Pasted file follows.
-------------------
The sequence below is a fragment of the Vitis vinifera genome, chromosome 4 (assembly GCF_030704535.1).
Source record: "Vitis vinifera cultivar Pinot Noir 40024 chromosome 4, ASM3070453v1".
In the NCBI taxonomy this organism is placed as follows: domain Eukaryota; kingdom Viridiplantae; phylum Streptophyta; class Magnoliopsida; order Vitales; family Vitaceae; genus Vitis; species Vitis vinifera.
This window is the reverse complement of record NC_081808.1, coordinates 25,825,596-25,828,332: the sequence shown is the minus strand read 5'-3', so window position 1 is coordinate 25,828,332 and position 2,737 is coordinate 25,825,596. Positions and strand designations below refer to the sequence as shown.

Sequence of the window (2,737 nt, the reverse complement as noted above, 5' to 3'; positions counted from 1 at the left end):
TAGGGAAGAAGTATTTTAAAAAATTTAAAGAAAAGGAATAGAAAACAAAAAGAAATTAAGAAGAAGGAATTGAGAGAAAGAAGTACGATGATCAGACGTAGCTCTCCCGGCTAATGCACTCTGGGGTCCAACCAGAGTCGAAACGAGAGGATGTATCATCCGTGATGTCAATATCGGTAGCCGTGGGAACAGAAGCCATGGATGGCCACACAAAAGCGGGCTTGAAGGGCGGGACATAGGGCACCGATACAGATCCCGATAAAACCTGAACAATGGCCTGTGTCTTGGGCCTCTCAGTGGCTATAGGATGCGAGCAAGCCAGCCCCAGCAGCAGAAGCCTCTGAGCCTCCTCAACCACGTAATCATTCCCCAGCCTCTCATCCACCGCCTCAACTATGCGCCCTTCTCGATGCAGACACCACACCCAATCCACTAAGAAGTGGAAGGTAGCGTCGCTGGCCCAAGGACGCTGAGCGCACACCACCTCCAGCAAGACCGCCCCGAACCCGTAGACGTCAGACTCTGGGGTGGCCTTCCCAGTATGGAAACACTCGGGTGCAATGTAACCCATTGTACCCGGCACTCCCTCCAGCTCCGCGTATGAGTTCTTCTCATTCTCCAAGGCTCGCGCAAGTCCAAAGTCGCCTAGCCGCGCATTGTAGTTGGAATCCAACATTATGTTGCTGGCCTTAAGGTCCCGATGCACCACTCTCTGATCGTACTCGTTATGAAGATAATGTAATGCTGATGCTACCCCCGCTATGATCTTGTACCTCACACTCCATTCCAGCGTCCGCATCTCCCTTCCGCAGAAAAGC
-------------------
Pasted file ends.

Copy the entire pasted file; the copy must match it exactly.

The sequence below is a fragment of the Vitis vinifera genome, chromosome 4 (assembly GCF_030704535.1).
Source record: "Vitis vinifera cultivar Pinot Noir 40024 chromosome 4, ASM3070453v1".
In the NCBI taxonomy this organism is placed as follows: domain Eukaryota; kingdom Viridiplantae; phylum Streptophyta; class Magnoliopsida; order Vitales; family Vitaceae; genus Vitis; species Vitis vinifera.
This window is the reverse complement of record NC_081808.1, coordinates 25,825,596-25,828,332: the sequence shown is the minus strand read 5'-3', so window position 1 is coordinate 25,828,332 and position 2,737 is coordinate 25,825,596. Positions and strand designations below refer to the sequence as shown.

Sequence of the window (2,737 nt, the reverse complement as noted above, 5' to 3'; positions counted from 1 at the left end):
TAGGGAAGAAGTATTTTAAAAAATTTAAAGAAAAGGAATAGAAAACAAAAAGAAATTAAGAAGAAGGAATTGAGAGAAAGAAGTACGATGATCAGACGTAGCTCTCCCGGCTAATGCACTCTGGGGTCCAACCAGAGTCGAAACGAGAGGATGTATCATCCGTGATGTCAATATCGGTAGCCGTGGGAACAGAAGCCATGGATGGCCACACAAAAGCGGGCTTGAAGGGCGGGACATAGGGCACCGATACAGATCCCGATAAAACCTGAACAATGGCCTGTGTCTTGGGCCTCTCAGTGGCTATAGGATGCGAGCAAGCCAGCCCCAGCAGCAGAAGCCTCTGAGCCTCCTCAACCACGTAATCATTCCCCAGCCTCTCATCCACCGCCTCAACTATGCGCCCTTCTCGATGCAGACACCACACCCAATCCACTAAGAAGTGGAAGGTAGCGTCGCTGGCCCAAGGACGCTGAGCGCACACCACCTCCAGCAAGACCGCCCCGAACCCGTAGACGTCAGACTCTGGGGTGGCCTTCCCAGTATGGAAACACTCGGGTGCAATGTAACCCATTGTACCCGGCACTCCCTCCAGCTCCGCGTATGAGTTCTTCTCATTCTCCAAGGCTCGCGCAAGTCCAAAGTCGCCTAGCCGCGCATTGTAGTTGGAATCCAACATTATGTTGCTGGCCTTAAGGTCCCGATGCACCACTCTCTGATCGTACTCGTTATGAAGATAATGTAATGCTGATGCTACCCCCGCTATGATCTTGTACCTCACACTCCATTCCAGCGTCCGCATCTCCCTTCCGCAGAAAAGC